Renewable sources surpass fossil fuels in Croatia’s electricity mix

Renewable sources surpass fossil fuels Croatia electricity mix

Photo: Freepik


March 25, 2024






March 25, 2024





Renewable sources excluding hydropower accounted for more electricity output in Croatia in February than fossil fuels, coming in second by stake, the Renewable Energy Sources of Croatia association said.

Growth in solar and wind power capacity over the last several years, paired with the shutdown of oil-fired capacities, has significantly changed the electricity mix. At the beginning of the year, hydropower plants made up 36.5% of grid-connected capacity or 1.87 GW while pumped storage hydropower plants made up another 281 MW or 5.5%. Wind power was second with 1.14 GW (22.2%).

Gas power plants had a combined 886 MW (17.3%). Thermal power plant Plomin, the only facility burning coal, had 217 MW available, which is 4.2%. There was 45 MW or 0.9% on fuel oil. Solar power capacity reached 463 GW or 9%. The remaining 225 MW were other renewables and waste.

In addition, state-owned power utility Hrvatska elektroprivreda (HEP Group) owns half of the Krško nuclear power plant or 348 MW. It is located in Slovenia, near the border with Croatia.

On January 1, an overall 3.97 GW or 77.6% were renewables and 1.13 GW were non-renewable sources. The sum of their connections to the transmission grid was 4.29 GW compared to 843 MW on the low-voltage network – distribution system.

Early spring

February felt more like spring than a winter month as temperatures were significantly higher and there was less wind than usual, according to the Renewable Energy Sources of Croatia association (RES Croatia or, in Croatian, OIEH). Its monthly report showed high hydropower output including pumped storage facility Velebit, while Plomin was on pause the entire month.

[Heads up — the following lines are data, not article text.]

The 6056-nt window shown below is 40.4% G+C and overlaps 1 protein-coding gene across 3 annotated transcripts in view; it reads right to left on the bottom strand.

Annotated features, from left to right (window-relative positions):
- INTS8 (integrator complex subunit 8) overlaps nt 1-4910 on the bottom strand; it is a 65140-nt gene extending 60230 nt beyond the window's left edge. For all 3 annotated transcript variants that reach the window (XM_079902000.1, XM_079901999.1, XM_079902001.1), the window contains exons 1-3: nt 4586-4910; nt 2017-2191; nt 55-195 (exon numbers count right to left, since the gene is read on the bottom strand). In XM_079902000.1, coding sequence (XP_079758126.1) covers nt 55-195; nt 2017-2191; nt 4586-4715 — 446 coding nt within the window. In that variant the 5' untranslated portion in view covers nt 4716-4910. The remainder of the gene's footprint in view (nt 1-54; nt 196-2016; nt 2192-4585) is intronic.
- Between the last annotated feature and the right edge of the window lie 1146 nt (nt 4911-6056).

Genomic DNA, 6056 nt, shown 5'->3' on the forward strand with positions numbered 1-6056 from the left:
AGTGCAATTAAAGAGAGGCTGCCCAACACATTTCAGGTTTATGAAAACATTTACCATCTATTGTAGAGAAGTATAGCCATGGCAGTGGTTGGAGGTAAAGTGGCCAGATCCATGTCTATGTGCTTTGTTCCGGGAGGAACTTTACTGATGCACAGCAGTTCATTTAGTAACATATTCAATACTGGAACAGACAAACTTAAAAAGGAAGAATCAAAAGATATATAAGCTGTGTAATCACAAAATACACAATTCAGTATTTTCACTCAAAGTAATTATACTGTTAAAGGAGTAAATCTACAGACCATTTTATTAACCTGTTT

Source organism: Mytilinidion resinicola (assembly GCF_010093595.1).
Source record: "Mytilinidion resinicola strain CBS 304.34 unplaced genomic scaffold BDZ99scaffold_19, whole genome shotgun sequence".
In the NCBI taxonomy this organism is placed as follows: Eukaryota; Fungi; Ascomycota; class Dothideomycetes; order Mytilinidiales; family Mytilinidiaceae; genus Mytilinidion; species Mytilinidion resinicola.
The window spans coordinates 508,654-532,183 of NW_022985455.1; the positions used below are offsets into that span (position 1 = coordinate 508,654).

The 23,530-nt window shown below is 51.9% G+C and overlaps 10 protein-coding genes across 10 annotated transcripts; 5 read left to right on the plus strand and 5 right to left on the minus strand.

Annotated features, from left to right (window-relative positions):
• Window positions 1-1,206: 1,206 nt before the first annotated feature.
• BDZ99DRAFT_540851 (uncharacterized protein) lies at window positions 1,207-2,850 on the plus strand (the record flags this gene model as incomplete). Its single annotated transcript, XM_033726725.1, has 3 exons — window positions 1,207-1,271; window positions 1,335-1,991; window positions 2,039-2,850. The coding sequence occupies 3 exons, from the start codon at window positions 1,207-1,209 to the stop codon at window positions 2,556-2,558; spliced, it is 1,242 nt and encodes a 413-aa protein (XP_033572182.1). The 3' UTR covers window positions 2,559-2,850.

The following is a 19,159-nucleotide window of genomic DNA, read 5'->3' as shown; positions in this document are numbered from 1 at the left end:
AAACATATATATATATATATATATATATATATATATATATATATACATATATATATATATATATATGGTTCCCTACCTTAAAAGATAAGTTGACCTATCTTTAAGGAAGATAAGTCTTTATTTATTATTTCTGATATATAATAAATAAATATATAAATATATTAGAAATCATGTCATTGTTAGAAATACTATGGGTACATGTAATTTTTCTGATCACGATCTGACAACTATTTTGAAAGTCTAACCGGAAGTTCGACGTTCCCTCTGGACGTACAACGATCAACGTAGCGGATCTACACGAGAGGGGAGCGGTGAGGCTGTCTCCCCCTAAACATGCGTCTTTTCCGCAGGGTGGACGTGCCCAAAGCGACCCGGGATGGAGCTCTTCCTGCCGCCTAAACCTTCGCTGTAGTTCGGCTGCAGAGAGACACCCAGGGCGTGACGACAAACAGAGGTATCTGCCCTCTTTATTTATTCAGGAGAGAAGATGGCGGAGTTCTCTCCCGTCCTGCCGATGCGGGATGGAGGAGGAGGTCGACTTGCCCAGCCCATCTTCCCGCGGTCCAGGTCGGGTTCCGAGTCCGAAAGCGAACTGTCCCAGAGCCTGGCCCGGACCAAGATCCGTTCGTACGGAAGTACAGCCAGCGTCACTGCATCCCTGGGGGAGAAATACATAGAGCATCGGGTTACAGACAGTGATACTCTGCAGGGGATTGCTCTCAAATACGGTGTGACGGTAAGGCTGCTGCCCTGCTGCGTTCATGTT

Consequently, hydropower plants dominated in production (612 GWh or 41.2% of available electricity). All other renewables were in second place, with 302 GWh or 20.3%. They beat nonrenewables by 1 GWh. Available electricity includes the Krško nuclear plant and net imports.

In Croatia, the nominal capacity that uses fossil fuels is a third lower than renewables excluding hydropower. However, thermal power plants can work virtually 24 hours a day while wind and solar power plants depend on weather conditions.

Photo: OIEH

Wind parks underperform

Renewables achieved maximum daily coverage of electricity consumption, 83.6%, on February 13. Hydropower plants had a 54.9% share and other green sources accounted for the remaining 28.7%. The level was the lowest on February 4 – 26.5%.

Electricity imports came in at 104 GWh in February, while exports amounted to 75 GWh.

Overall wind power production was 208 GWh. The utilization factor was only 26.3%. The average for February over the last 13 years is 34.1%.

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